Posted by: Iain McLean on Wednesday, 23 November 2016 at 12:26pm GMT

@erika.

RE consummation.

Indeed you are correct.

However in some circumstances non-consummation may be grounds for annulling an other-sex marriage, while it is not for a same-sex one; same, adultery is not considered grounds for divorce in same-sex marriages unlike other-sex. IF CPs allowed the bishops the fig leaf (albeit a transparent one) of pretending that same sex couples don't have sex, there seems to be an equally large one here, made of the same fine cloth as the Emperor's new clothes (and smelling just as bad).

Can anyone detail for me what the precise legal differences are between CPs and marriage that the C of E thinks are deal clinchers? Obviously the name is different but in what other legal ways?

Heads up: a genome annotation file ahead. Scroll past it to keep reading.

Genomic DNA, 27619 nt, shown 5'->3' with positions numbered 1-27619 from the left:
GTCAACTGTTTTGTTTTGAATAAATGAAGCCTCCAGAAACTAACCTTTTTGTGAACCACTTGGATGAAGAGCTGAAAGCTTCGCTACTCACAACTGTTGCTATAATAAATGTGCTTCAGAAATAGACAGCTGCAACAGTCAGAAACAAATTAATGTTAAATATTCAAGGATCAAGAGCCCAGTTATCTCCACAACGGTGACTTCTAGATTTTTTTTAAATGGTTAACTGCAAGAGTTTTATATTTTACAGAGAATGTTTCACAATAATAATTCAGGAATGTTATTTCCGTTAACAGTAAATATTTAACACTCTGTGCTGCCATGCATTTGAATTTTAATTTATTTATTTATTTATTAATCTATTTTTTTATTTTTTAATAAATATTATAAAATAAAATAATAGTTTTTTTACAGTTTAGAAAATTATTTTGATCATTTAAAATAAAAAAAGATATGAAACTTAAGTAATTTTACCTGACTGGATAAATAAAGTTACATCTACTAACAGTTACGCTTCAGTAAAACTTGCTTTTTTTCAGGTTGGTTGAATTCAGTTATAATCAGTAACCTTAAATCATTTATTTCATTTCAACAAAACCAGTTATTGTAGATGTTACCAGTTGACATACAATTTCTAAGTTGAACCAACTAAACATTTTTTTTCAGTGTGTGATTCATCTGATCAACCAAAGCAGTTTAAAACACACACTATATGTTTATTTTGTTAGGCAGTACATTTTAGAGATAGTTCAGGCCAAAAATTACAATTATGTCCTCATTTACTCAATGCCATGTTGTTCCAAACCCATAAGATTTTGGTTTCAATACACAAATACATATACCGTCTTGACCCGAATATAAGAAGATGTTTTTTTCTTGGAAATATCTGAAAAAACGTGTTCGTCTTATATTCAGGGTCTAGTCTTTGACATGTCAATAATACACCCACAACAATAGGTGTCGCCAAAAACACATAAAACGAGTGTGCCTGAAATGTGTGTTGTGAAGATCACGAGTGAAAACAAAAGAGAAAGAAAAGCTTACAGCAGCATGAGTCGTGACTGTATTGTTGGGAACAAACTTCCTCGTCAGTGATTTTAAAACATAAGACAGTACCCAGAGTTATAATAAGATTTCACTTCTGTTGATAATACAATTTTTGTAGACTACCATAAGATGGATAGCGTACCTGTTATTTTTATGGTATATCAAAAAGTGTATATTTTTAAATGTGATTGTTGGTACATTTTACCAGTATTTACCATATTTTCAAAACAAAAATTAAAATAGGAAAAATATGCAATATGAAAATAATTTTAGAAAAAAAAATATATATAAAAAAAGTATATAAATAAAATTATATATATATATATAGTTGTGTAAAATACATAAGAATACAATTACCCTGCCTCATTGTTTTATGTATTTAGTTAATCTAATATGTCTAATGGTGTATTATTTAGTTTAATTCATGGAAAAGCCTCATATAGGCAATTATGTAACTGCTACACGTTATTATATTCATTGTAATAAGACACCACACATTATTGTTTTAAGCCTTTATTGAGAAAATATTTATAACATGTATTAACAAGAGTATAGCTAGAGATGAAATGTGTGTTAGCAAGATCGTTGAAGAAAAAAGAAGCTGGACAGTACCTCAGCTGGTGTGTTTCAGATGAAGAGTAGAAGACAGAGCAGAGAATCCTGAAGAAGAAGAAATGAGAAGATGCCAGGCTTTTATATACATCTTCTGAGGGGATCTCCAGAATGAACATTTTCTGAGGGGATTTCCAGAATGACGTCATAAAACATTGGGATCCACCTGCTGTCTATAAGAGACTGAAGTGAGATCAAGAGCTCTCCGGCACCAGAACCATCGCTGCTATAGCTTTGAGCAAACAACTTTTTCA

Posted by: Fr Andrew on Wednesday, 23 November 2016 at 1:33pm GMT

I believe one could now argue that this letter has put to bed any question as to whether this is a first order issue or not...William Nye couldn't have stated his four 'for examples' if it were...

Posted by: Jayne Ozanne on Wednesday, 23 November 2016 at 2:21pm GMT

Erika and Fr Andrew,